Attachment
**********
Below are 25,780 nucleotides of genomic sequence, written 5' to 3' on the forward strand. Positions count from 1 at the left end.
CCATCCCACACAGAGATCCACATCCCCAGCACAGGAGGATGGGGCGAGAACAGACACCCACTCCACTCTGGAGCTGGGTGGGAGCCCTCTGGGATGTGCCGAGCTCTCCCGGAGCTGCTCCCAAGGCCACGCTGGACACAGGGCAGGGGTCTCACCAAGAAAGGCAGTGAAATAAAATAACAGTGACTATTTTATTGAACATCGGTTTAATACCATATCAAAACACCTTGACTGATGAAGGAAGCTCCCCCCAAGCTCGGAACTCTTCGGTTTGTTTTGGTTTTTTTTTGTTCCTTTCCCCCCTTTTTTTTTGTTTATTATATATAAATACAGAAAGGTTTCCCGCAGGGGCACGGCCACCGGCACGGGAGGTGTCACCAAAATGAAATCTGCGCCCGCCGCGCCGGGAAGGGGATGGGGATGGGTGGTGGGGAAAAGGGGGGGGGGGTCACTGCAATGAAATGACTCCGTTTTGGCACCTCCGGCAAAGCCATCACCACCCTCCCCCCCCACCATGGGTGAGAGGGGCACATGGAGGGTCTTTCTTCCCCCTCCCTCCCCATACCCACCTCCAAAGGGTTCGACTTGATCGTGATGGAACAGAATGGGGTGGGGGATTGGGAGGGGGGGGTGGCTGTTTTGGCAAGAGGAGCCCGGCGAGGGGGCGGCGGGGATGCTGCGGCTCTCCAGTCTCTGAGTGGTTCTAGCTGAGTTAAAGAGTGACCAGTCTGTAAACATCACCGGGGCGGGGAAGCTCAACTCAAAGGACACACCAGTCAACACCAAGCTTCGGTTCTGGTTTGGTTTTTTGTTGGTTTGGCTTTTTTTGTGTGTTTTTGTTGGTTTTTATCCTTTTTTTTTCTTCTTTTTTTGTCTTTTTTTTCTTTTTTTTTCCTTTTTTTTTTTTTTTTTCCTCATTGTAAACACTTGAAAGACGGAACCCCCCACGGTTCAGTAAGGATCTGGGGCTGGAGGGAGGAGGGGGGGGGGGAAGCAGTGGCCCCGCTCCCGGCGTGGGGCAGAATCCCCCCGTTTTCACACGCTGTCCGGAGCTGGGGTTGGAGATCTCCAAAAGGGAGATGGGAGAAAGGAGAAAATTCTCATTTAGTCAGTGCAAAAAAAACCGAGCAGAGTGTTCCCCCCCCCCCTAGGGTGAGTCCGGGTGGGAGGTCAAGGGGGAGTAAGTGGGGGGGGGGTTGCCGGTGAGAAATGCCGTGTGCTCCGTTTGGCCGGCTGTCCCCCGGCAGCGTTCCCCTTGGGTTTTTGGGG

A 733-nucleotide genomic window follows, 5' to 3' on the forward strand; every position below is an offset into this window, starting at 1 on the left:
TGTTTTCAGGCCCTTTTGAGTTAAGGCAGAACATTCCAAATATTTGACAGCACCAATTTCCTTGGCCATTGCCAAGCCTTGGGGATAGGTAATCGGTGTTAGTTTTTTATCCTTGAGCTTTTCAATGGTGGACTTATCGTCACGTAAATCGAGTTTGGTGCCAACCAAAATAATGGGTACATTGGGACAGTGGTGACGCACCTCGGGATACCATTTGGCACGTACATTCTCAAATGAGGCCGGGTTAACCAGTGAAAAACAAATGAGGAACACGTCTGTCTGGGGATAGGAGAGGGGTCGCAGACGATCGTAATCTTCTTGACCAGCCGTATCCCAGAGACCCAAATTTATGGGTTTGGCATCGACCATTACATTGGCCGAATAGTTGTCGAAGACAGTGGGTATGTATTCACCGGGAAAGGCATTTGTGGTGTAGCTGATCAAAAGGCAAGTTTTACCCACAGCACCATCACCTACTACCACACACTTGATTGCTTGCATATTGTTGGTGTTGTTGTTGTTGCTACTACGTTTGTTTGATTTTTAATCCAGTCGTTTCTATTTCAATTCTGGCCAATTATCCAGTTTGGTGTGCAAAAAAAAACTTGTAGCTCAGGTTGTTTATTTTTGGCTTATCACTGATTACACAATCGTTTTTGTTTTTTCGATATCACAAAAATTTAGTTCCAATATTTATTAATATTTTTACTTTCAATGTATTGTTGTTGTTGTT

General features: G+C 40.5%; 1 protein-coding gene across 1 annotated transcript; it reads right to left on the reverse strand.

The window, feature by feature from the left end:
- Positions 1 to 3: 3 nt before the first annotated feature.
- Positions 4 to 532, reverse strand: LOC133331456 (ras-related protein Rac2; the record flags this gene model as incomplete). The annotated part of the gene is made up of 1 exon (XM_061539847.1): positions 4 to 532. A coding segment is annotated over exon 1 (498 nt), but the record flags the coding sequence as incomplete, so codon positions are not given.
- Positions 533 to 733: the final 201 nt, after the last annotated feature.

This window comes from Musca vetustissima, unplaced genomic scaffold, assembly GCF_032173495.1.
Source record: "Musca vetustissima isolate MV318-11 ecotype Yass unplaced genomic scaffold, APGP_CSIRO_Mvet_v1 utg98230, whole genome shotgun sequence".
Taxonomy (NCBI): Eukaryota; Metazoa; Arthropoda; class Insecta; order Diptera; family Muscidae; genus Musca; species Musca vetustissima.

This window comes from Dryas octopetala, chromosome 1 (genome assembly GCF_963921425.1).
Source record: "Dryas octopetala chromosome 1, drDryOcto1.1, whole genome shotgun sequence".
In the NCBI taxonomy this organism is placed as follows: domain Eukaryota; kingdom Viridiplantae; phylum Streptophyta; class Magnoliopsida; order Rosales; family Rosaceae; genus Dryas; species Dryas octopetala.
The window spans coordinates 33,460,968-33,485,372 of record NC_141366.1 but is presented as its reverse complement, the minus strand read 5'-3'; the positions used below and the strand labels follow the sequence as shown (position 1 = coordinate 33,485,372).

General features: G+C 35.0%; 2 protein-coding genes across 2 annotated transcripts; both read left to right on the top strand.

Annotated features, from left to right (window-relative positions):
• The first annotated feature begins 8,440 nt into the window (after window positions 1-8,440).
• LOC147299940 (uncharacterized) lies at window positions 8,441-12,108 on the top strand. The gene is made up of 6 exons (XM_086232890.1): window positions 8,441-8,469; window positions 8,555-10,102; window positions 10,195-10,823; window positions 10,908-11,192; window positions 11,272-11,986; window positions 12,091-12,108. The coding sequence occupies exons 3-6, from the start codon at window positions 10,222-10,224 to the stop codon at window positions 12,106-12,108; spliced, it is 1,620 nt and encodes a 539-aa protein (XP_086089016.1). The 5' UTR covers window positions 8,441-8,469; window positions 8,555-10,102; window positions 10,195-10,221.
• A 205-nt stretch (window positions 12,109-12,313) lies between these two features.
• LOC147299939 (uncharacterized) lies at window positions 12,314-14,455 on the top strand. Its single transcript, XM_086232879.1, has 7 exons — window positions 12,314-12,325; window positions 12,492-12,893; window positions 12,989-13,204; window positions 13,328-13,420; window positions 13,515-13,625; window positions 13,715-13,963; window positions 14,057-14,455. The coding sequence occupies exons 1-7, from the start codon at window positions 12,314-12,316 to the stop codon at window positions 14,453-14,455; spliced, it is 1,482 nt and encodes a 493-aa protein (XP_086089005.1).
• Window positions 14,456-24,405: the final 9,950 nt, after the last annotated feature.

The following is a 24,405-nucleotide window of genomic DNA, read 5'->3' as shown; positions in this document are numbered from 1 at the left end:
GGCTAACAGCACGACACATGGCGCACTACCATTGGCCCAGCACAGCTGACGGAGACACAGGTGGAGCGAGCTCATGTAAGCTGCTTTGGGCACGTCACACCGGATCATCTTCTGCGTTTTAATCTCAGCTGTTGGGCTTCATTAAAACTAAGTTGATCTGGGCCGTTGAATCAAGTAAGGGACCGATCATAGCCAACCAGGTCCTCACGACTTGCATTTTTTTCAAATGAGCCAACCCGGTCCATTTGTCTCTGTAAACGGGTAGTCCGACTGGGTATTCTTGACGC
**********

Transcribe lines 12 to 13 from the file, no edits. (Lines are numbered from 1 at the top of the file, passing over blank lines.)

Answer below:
Taxonomy (NCBI): Eukaryota; Metazoa; Arthropoda; class Insecta; order Diptera; family Muscidae; genus Musca; species Musca vetustissima.

This window comes from Dryas octopetala, chromosome 1 (genome assembly GCF_963921425.1).